Lost Continent from Gondwana, Mauritia, Lurking in Indian Ocean underneath Mauritius, Scientists Find

Lost Continent from Gondwana, Mauritia, Lurking in Indian Ocean underneath Mauritius, Scientists Find

The breakup of Gondwana, the southern supercontinent, began about 200 million years ago. Map: University of the Witwatersrand

The existence of “Mauritia”, a “lost continent” from the Gondwana in the Indian Ocean underneath the island of Mauritius, has been established by researchers from the University of the Witwatersrand in South Africa.

The lava-covered piece of continent is a remnant from the breakup of the Gondwana, the southern supercontinent which began some 200 million years ago, the University said in a release published on EurekAlert.

The research of geology professor Lewis Ashwal has discovered that zirkons on the Island of Mauritius date back some 3 billion years ago, to what was one of the Earth’s earliest periods, whereas other rocks on the island only go back to 9 million years ago.

Gondwana: The Parent

According to the research findings, the piece of crust, which was covered by young lava from volcanic eruptions on Mauritius later on, constitutes a particle of an ancient continent, which broke off from the island of Madagascar, when Africa, India, Australia and Antarctica split up from supercontinent Gondwana (or Gondwanaland) and formed the Indian Ocean.

The release reminds that Gondwanaland was a supercontinent that existed more than 200 million years ago and contained rocks as old as 3.6 billion years.

Its splitting up into what are now the continents of Africa, South America, Antarctica, India and Australia occurred because of the geological process of plate tectonics, the continuous motion of the ocean basin by between 2 cm and 11 cm per year.

It is also pointed out that Mauritius is a volcanic island formed by the eruption of volcanoes starting about 9 million years ago.

Mauritius itself is a part of a string of islands, formed by a stationary hotspot, a volcano presently found at Reunion Island, a territory of France. The hotspot remains stationary as the oceanic tectonic plates move across it thus creating a string of volcanic islands.

“We are studying the breakup process of the continents, in order to understand the geological history of the planet,” says Wits geologist, Professor Lewis Ashwal, who is the lead author on the paper entitled “Archaean zircons in Miocene oceanic hotspot rocks establish ancient continental crust beneath Mauritius”, published in the Nature Communications journal.

Zircon Secrets Revealed

Researching zircon, the mineral found in rocks spewed up by lava during volcanic eruptions, Ashwal and his colleagues Michael Wiedenbeck from the German Research Center for Geosciences (GFZ) and Trond Torsvik from the University of Oslo, guest scientist at GFZ, have established that the zircon remnants found on the island of Mauritious are too old to belong to it.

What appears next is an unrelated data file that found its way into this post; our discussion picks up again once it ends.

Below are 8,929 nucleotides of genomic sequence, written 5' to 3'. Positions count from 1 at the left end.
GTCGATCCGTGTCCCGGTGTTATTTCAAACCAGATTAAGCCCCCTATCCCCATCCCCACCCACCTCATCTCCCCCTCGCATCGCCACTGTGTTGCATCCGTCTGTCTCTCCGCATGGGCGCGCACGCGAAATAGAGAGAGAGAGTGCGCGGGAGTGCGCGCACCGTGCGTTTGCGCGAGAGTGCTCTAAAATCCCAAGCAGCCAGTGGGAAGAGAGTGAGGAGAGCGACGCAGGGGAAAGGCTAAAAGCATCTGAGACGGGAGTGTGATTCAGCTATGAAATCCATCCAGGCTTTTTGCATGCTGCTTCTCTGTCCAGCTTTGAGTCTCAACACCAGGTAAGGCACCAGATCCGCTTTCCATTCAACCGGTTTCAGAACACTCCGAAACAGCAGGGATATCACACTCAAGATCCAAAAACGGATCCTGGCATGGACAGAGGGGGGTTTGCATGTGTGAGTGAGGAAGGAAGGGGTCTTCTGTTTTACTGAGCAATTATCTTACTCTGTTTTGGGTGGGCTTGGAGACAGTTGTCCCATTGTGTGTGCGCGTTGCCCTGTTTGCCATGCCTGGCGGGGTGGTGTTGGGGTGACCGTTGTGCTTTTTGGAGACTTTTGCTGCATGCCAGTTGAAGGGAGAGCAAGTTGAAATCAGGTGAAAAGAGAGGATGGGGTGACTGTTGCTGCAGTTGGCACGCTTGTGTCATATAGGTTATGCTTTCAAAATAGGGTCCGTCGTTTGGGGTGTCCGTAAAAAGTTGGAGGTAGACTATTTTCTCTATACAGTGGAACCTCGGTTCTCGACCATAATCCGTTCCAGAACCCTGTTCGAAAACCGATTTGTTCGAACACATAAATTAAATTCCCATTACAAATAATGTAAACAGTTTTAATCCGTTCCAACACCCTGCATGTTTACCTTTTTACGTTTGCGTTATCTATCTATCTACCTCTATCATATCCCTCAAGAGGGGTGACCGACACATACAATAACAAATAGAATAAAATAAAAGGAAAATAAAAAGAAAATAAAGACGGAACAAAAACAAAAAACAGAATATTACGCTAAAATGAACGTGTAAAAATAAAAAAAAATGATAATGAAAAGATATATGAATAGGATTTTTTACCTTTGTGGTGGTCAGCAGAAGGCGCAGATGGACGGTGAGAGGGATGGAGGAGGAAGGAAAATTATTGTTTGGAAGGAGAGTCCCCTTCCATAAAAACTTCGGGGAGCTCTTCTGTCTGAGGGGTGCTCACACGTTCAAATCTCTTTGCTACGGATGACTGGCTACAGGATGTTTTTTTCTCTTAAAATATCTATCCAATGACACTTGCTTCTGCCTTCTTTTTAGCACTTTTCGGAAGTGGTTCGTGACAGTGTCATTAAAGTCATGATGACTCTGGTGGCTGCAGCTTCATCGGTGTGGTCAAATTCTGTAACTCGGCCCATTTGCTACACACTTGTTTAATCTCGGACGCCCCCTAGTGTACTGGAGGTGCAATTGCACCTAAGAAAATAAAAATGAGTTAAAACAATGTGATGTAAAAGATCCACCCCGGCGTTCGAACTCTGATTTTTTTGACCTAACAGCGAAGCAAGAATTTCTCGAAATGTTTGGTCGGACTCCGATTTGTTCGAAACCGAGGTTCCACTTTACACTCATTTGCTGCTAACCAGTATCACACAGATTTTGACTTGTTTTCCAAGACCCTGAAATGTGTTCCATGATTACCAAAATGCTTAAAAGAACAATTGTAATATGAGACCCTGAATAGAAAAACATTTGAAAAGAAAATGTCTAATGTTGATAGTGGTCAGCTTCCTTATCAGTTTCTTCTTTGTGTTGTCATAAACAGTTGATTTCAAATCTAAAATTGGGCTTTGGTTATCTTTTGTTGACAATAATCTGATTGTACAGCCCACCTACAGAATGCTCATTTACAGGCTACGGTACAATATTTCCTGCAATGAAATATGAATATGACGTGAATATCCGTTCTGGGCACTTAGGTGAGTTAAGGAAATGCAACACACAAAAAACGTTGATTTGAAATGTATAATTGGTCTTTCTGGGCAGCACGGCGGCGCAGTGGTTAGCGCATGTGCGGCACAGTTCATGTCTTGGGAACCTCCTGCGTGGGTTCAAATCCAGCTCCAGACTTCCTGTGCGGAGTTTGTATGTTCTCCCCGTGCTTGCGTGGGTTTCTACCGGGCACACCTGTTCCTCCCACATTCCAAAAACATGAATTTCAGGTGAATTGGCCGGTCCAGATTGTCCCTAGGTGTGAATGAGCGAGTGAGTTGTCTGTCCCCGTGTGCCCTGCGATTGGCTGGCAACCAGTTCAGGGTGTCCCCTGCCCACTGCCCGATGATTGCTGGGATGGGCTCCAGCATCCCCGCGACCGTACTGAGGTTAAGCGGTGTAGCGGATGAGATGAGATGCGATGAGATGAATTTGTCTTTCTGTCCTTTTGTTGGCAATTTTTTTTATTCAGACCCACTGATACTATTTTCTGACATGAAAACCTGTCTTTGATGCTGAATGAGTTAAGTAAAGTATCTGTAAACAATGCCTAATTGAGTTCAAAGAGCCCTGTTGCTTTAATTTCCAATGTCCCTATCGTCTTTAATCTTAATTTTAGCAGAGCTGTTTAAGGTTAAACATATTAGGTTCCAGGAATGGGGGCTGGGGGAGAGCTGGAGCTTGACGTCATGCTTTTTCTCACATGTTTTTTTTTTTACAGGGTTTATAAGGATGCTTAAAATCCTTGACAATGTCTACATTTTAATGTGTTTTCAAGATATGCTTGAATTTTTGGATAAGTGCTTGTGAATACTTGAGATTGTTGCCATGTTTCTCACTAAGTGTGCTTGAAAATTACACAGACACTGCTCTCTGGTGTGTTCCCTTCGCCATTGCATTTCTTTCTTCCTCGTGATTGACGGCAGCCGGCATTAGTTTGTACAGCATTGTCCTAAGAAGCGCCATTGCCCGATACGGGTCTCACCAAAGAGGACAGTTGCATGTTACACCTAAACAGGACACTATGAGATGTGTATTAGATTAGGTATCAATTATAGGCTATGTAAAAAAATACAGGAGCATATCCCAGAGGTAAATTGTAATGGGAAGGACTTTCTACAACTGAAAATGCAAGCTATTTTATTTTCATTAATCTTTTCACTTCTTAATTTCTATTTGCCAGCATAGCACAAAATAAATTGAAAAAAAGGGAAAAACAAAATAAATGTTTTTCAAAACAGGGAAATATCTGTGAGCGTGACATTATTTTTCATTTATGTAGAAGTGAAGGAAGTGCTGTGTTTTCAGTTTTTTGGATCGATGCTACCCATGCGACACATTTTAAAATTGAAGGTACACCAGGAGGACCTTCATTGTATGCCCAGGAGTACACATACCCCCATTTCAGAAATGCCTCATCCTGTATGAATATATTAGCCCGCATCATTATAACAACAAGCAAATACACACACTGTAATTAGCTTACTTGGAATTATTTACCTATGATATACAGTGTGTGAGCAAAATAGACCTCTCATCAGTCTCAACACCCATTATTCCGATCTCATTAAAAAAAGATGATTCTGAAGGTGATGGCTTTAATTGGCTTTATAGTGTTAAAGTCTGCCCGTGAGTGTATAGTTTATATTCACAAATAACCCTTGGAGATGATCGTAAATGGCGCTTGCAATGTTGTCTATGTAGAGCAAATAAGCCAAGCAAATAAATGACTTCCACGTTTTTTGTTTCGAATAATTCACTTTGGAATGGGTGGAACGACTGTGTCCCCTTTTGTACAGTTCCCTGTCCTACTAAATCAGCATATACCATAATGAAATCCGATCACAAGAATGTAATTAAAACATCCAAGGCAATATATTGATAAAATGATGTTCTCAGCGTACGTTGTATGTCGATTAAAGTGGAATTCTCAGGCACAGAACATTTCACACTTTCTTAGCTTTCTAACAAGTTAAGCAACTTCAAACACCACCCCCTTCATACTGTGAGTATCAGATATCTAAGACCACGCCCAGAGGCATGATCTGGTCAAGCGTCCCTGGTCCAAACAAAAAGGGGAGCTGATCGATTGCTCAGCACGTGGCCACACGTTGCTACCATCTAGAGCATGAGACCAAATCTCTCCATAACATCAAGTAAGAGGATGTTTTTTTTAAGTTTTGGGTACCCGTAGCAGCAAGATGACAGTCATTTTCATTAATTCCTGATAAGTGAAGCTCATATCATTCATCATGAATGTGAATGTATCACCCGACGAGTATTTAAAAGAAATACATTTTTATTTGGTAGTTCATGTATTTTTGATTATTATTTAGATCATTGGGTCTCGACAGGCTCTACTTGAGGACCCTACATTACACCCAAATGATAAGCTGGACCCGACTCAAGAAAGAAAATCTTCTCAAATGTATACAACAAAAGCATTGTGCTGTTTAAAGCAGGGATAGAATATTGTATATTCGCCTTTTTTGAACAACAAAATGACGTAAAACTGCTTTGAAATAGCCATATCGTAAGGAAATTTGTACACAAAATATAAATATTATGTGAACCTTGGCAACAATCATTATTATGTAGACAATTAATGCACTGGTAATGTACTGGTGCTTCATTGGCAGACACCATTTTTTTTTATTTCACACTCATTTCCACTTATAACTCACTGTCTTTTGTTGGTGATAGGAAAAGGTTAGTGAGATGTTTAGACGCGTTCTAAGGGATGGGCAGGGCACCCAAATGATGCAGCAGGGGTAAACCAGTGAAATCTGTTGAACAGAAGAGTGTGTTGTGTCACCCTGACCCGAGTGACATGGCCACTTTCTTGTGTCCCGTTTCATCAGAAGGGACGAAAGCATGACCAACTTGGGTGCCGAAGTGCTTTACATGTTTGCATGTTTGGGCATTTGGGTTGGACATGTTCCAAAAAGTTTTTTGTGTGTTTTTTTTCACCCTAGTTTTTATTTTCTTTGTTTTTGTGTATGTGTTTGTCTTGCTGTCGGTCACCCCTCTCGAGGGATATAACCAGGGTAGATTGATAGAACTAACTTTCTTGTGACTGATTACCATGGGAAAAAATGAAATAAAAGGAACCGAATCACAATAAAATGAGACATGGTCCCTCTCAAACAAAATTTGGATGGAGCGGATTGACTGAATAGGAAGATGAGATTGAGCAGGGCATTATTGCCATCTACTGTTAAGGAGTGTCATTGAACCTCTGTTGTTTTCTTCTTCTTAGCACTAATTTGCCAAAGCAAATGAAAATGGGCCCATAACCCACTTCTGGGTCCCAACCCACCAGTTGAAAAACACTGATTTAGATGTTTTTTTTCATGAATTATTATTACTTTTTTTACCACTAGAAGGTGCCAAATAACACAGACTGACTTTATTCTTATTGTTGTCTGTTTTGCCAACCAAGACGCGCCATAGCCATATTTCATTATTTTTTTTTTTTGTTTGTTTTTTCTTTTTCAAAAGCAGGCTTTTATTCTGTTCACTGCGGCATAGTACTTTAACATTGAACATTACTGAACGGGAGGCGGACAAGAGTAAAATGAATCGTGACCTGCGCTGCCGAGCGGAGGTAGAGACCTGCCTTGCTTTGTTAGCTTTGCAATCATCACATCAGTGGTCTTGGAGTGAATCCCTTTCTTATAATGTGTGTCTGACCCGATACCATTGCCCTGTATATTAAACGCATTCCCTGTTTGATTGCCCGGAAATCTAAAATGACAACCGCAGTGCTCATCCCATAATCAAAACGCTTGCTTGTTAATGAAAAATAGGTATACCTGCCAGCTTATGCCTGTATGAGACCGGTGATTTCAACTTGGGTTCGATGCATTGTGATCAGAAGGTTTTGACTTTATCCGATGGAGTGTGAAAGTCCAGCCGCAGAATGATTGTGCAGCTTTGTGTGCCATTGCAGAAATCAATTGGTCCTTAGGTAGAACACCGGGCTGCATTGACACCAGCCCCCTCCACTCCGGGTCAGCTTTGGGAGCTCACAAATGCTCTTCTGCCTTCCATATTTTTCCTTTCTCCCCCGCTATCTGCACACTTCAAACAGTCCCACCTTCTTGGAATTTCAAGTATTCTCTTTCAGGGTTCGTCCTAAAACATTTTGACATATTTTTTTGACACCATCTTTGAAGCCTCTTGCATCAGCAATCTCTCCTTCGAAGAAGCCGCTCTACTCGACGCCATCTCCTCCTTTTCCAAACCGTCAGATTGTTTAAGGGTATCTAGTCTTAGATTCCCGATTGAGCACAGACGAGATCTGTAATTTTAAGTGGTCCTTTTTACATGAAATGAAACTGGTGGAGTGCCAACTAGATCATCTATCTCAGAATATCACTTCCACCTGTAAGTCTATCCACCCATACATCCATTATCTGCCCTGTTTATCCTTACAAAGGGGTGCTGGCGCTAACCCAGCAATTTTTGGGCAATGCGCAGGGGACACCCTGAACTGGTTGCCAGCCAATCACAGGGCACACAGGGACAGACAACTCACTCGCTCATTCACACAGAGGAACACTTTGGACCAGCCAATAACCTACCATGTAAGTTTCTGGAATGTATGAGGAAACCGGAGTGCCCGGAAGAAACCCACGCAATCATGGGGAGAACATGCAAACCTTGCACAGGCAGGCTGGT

“Earth is made up of two parts – continents, which are old, and oceans, which are “young”. On the continents you find rocks that are over four billion years old, but you find nothing like that in the oceans, as this is where new rocks are formed,” Ashwal explains.

“Mauritius is an island, and there is no rock older than 9 million years old on the island. However, by studying the rocks on the island, we have found zircons that are as old as 3 billion years,” he elaborates.

Zircons are minerals that occur mainly in granites from the continents, and contain trace amounts of uranium, thorium and lead. Since they survive geological processes very well, they contain a rich record of these processes and can be dated with high accuracy, the researchers noted.

lead author Prof. Lewis D. Ashwal studying an outcropping of trachyte rocks in Mauritius. Such samples are about 6 million years old, but surprisingly contain zircon grains as old as 3000 million years. Photo: Susan Webb/Wits University

“The fact that we have found zircons of this age proves that there are much older crustal materials under Mauritius that could only have originated from a continent,” Ashwal concludes.

The researchers point out that this was not the first time that billion-year-old zircons had been found on Mauritius.

Back in 2013, a study discovered zircon traces in beach sand. However, the significance of the discovery was questioned, including with arguments that the mineral could have been blown in by the wind, or brought in on vehicle tyres or scientists’ shoes.

“The fact that we found the ancient zircons in rock (6-million-year-old trachyte), corroborates the previous study and refutes any suggestion of wind-blown, wave-transported or pumice-rafted zircons for explaining the earlier results,” says Ashwal.

The geologist believes that numerous pieces of varied size of the “undiscovered continent”, collectively called “Mauritia”, which are left over from the breakup of Gondwanaland, can be identified all over what is today the Indian Ocean.

“According to the new results, this break-up did not involve a simple splitting of the ancient super-continent of Gondwana, but rather, a complex splintering took place with fragments of continental crust of variable sizes left adrift within the evolving Indian Ocean basin,” Ashwal explains.

Scientists have also argued recently that a giant landmass in the Southwest Pacific Ocean called Zealandia constitutes a full-fledged continent.


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